Poorest hardest hit by austerity

 

The poorest members of society bore the brunt of tax and duty hikes under Chancellor George Osborne's deficit-busting austerity measures, official figures revealed today.

The research by the Office for National Statistics (ONS) covers the amount households were left with after paying taxes and receiving benefits in the year to April 2011.

The poorest fifth saw the chunk of average disposable incomes that they spent on indirect taxes, such as VAT and duties on alcohol, fuel and tobacco, rise from 28% in the previous year to 31%, or £3,365 out of £10,858, squeezing living standards further.

The richest tier saw the proportion they spent on indirect taxes rise from 12% to 13%, or £8,339 out of disposable incomes worth £63,890.

This means after indirect taxes the richest fifth had post-tax household incomes that were more than seven times those of the poorest fifth, the ONS added.

Meanwhile, the research revealed a fall in average disposable income across all households of £200 a year to £30,300 as wages came under pressure.

While the proportion of household income paid in indirect taxes increased for all groups due to the increase in the standard rate of VAT from 15% to 20%, the poorest were hit the hardest.

The amount of indirect tax each household pays is determined by how much they spend on goods and services that attract these taxes, the ONS added.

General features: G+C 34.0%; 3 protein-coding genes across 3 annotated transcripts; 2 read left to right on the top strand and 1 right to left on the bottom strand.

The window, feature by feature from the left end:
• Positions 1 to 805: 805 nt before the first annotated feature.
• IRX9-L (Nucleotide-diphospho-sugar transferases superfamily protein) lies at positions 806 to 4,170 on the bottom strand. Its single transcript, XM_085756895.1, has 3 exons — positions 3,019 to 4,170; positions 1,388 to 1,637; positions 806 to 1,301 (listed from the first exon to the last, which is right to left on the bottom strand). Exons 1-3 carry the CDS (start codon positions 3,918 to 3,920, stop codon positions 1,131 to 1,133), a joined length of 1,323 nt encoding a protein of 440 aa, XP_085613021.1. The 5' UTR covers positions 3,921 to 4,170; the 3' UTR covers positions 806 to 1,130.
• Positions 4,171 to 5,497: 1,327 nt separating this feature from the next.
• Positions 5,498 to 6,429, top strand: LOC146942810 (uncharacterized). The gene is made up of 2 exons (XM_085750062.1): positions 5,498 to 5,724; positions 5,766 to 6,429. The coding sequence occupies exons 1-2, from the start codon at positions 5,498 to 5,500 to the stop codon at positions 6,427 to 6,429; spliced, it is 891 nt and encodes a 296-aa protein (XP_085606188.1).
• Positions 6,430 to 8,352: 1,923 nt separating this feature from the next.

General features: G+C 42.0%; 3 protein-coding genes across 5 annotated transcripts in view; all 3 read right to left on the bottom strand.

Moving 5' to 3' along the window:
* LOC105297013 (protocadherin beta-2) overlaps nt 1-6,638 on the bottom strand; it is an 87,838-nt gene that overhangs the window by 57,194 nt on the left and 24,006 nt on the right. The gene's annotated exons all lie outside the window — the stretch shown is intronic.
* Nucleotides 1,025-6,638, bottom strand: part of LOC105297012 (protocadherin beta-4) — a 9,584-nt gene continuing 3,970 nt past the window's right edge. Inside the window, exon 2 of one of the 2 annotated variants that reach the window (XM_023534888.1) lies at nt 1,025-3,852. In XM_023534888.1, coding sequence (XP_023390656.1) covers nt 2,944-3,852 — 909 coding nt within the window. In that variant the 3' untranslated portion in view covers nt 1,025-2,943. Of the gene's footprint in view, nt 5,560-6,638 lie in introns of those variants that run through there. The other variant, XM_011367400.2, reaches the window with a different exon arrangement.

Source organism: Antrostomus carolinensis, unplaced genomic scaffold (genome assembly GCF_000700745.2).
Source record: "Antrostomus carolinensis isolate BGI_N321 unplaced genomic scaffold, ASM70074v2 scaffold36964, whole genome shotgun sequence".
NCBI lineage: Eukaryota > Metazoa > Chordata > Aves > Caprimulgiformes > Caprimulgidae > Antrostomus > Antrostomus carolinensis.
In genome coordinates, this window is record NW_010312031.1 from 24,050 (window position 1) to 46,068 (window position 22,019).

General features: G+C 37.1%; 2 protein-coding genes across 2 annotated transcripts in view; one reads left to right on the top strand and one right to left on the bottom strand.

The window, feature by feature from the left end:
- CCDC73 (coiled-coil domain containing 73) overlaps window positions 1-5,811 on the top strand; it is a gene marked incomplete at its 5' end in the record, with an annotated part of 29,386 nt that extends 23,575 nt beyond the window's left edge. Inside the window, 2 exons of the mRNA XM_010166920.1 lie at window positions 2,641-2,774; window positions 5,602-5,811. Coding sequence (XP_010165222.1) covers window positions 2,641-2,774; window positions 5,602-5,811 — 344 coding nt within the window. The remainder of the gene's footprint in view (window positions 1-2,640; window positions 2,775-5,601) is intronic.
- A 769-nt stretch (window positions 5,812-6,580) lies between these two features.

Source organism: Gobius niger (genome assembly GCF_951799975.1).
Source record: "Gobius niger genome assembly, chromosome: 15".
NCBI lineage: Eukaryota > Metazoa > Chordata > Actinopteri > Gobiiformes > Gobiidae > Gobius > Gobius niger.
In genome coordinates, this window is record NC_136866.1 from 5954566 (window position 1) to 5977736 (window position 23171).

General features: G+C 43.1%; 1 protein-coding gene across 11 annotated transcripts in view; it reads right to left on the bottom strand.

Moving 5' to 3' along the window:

However, the figures showed that average households paid £7,500 per year in direct taxes such as income tax and council tax, with the richest fifth paying 24% or £19,700 of their gross income, while the poorest fifth paid 10% or £1,300.

Families last year faced the biggest squeeze on household incomes since the 1930s with high inflation, slow wage growth and a weak economy.

The largest fall in disposable incomes was seen in the middle fifth of households, dropping from £25,500 to £24,400, the ONS said.

The amount of cash benefits, such as tax credits, housing benefit and income support, received tends to be higher for poorer households than for richer households.

The largest cash benefits were received by households in the second fifth of households, at £8,300 on average, compared with £7,000 for households in the bottom group.

This is largely because more retired households are in this sector and the state pension is classified as a cash benefit.